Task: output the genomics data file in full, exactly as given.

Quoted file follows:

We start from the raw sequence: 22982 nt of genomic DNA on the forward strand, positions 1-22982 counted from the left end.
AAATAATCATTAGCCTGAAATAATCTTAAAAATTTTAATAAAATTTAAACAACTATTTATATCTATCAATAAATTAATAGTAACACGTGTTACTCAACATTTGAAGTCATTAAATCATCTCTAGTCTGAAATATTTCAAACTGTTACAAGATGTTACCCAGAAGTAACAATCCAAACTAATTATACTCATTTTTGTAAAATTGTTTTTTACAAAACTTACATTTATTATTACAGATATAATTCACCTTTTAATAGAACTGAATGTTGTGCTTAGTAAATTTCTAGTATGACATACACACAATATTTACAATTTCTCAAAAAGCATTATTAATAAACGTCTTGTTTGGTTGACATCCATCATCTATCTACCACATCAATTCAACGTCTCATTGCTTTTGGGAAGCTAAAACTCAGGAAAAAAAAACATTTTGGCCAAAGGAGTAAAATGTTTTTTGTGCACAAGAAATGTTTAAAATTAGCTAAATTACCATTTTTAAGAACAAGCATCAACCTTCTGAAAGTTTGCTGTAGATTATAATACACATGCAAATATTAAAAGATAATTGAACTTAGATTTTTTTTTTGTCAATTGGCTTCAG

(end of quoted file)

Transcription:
We start from the raw sequence: 22982 nt of genomic DNA on the forward strand, positions 1-22982 counted from the left end.
AAATAATCATTAGCCTGAAATAATCTTAAAAATTTTAATAAAATTTAAACAACTATTTATATCTATCAATAAATTAATAGTAACACGTGTTACTCAACATTTGAAGTCATTAAATCATCTCTAGTCTGAAATATTTCAAACTGTTACAAGATGTTACCCAGAAGTAACAATCCAAACTAATTATACTCATTTTTGTAAAATTGTTTTTTACAAAACTTACATTTATTATTACAGATATAATTCACCTTTTAATAGAACTGAATGTTGTGCTTAGTAAATTTCTAGTATGACATACACACAATATTTACAATTTCTCAAAAAGCATTATTAATAAACGTCTTGTTTGGTTGACATCCATCATCTATCTACCACATCAATTCAACGTCTCATTGCTTTTGGGAAGCTAAAACTCAGGAAAAAAAAACATTTTGGCCAAAGGAGTAAAATGTTTTTTGTGCACAAGAAATGTTTAAAATTAGCTAAATTACCATTTTTAAGAACAAGCATCAACCTTCTGAAAGTTTGCTGTAGATTATAATACACATGCAAATATTAAAAGATAATTGAACTTAGATTTTTTTTTTGTCAATTGGCTTCAG